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I played The Confirmation yesterday, and it was a rather interesting experience. Our party consisted of:

  • 2 Arcanists with Grease and Color Spray prepared and Quick-Study (my friend and me)
  • A party face Sorcerer with Charm Person and Color Spray (it was the player's choice to play with this spell set)
  • A Summoner with Augment Summoning and Cha 20
  • A pregen Ranger
  • An Arcanist with Spell Specialization (Burning Hands) and Potent Magic, dealing 5d4 points of damage with BH, DC 17 to half.

This question contains spoilers about the said scenario. Continue reading at your own discretion.

The first encounter was against

two Spider Swarms, which are immune to weapon damage.

A friendly NPC gave us

one bottle of Alchemist's Fire, but the only member of our party who could do meaningful damage was the BH Arcanist.

Yes, my friend and me could Quick Study BH too, but it would cost us a lot of resources, so we decided to conserve our resources and just watch our blaster burn the enemies.

The third encounter was against

Zombies, also immune to mind-affecting spells.

Again, I couldn't do much against them. This time, our Summoner used their Eidolon, I used some Grease, and the blaster did some damage again.

By the final encounter,

the Minotaur,

our blaster was out of spells (or has cast one spell left, don't remember). I still had spell slots, and have cast Grease and Color Spray. The Summoner summoned an Eagle who immediately started full attacking. However...

...being a 5 HD creature, the Minotaur was only stunned for 1 round by my Color Spray, and it was also pretty good at resisting my DC 17 Grease, though it fell once. The Eagle was doing OK, though.

Also, our party was partially out of spell slots by the end of this, and there was actually supposed to be one more encounter against

kobolds,

which we skipped. I guess, that's the only situation where Color Spray would've worked.

During the previous sessions, the encounters were mainly against goblins, who are easily affected by Color Spray or Grease. However, I am now very confused if my build is actually viable, and if it is likely to stay viable. Unspecialized blasting is very weak, so I clearly need to find something to do when my enemies are immune to mind-affecting spells and/or have high HD. My GM told us "you have not seen oozes yet", meaning that our party would likely lose to one.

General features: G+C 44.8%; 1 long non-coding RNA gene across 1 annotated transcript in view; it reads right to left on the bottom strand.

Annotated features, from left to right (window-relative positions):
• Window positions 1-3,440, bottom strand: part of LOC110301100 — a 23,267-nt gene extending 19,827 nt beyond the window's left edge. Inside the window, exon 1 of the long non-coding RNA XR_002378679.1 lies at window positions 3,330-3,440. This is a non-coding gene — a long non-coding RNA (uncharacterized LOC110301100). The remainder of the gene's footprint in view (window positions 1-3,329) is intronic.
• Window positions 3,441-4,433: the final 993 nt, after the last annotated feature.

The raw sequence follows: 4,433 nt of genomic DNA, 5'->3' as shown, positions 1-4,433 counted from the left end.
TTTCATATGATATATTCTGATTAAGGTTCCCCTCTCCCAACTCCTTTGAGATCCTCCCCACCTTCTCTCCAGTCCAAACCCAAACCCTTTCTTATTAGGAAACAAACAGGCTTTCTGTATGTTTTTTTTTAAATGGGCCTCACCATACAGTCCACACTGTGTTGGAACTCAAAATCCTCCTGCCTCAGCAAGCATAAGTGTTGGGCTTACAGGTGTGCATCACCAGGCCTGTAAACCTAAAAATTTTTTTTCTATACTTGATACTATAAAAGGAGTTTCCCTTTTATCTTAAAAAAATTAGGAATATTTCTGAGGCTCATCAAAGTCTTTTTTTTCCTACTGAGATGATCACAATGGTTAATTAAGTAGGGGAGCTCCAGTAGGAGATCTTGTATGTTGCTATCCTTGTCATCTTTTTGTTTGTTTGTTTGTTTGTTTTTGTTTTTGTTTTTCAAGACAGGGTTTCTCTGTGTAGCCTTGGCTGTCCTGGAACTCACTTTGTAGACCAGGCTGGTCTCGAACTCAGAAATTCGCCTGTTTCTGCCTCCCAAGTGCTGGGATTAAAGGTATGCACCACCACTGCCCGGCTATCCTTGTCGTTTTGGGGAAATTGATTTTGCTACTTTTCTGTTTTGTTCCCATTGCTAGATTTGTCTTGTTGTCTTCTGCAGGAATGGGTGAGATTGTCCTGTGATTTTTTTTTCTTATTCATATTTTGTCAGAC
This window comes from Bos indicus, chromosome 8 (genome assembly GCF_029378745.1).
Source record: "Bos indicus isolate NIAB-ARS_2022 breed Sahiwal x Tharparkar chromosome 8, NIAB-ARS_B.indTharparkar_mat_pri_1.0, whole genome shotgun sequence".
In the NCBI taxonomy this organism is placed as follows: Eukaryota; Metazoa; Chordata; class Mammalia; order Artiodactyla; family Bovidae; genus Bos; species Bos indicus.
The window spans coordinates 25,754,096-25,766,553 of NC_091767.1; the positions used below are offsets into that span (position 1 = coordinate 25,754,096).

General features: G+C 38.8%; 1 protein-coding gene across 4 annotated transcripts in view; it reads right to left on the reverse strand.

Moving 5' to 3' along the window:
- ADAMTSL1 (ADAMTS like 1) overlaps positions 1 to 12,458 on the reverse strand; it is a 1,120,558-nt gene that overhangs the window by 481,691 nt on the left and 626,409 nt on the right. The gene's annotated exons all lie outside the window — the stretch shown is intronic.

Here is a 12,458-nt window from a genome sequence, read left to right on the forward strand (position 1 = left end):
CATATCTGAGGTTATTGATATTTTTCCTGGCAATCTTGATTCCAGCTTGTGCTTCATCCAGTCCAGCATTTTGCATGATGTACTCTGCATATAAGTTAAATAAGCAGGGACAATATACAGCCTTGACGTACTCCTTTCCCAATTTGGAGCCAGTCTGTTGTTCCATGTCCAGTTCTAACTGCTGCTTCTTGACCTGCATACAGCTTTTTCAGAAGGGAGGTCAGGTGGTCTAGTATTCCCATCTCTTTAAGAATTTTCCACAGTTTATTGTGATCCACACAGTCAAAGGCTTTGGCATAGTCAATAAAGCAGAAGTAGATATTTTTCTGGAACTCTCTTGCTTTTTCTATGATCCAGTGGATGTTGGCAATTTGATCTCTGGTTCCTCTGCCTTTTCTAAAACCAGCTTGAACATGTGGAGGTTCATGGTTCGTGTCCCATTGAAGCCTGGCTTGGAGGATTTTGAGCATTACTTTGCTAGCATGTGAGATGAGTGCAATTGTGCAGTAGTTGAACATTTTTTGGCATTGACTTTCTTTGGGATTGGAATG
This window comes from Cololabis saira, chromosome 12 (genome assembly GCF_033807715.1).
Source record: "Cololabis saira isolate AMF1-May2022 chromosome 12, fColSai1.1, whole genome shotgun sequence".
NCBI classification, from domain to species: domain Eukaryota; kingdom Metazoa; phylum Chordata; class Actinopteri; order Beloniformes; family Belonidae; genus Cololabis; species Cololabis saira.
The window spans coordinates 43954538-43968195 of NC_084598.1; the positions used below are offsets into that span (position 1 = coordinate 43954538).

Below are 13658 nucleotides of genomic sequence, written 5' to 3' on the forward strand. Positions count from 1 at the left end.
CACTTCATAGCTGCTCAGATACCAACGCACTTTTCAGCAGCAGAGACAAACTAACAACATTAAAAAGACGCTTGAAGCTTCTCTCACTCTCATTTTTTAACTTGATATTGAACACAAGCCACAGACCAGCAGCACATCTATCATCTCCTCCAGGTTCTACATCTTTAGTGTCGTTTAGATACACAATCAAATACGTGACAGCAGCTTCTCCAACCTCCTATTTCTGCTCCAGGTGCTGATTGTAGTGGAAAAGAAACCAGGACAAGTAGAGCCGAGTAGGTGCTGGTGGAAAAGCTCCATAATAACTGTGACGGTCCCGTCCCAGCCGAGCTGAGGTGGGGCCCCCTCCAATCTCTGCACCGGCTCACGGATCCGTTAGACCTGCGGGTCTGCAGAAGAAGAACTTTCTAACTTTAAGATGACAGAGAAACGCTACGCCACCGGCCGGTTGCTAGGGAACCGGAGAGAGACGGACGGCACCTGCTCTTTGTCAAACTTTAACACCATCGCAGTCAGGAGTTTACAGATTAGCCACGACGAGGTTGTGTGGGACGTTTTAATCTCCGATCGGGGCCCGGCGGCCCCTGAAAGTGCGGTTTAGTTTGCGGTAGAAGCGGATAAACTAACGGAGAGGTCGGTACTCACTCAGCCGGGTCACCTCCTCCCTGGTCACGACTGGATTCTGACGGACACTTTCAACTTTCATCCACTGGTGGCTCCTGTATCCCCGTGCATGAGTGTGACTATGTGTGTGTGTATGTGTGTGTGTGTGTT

I just got to level 2 after this session, and I am using slow progression to let my friends keep up with me. However, I am interested in answers that touch later levels too.

Note that I don't feel useless out of combat or when facing enemies who are affected by Color Spray or Sleep.

Actually blasting

The best I can get is Burning Hands for 1d4 fire damage per CL, DC 16 to half. I can boost my CL from 2 to 3, or DC to 17. This is probably the only thing I can do against swarms and oozes, please correct me if I am wrong.

Summoning

I am considering that as a backup, but it's very short-lasting at the early levels. The best I can get from a spell slot (if spending Arcane Reservoir at 1st level) is 6 attacks at +3 to hit and d4+1 to damage (from smiting). This is a lot better single-target damage than my Burning Hands, but still not much, and doesn't work against swarms. However, it does work against the undead.

Bufffing allies

Again, not much I can do here. I can give an ally Mage Armor, which doesn't help against swarms, and I can cast Resistance. That's it, pretty much.

Save or die

Creatures with high HD are immune to or weakly affected by low-level spells, and low-level save or die spells are also mind-affecting.


So, what can I use to be useful in battles against (1) swarms, (2) enemies with a lot of HD and (3) those immune to mind-affecting effects?

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Your build, character, and party

You are a low-level spellcaster—you do not have the stamina you will in a few levels. You should be aiming to decisively change the course of a battle in one spell, and then leave it to your mundane allies with mundane options to take whatever advantage you set up, and finish the encounter.

Your party is fairly magic-heavy, so you won’t be able to reach that ideal every time, but you’re also more magic-heavy so you can afford to be a little more profligate with your party’s spells. For example, a blaster can be thought of as a fancy archer in this scenario.

Finally, you built a spellcaster to be flexible—arcanist does that by default, and then you took quick study on top of that—but then you didn’t use that flexibility. You don’t note either arcanist ever actually using quick study. You apparently sat around doing nothing to the swarms or zombies, and then you burned color spray on a minotaur, which isn’t really the ideal use of the spell (though frankly, 1-round stun on the entire enemy force is still an excellent result for a standard action).

Your challenges

The other important thing to realize is that this was a long day, relatively speaking, and more importantly, swarms are BS. They basically respond to nothing but blasting—which would ordinarily be a suboptimal choice. Your mundane options basically don’t apply at all, forcing you to spend spells. Your party is actually very lucky to have had a blaster at all. That said, since they take 50% extra damage from area spells, and tend to have poor stats beyond their swarm BS, they should go down relatively quickly to them—and not only did your party have someone with burning hands prepared, your party also had two spellcasters who could get it if necessary. Very, very few parties are likely to be able to handle that encounter at that level as well as yours. For plenty of parties, it would have been a hard counter—forcing them to give up, turn around, and at best, try again another day.

Finally, when you prepare color spray, the enemy you have in mind is those goblins you fought the previous day—or the kobolds you didn’t fight this day. Using it on a minotaur is not quite the situation where it shines—and you still got a round of stun out of it, which is phenomenal.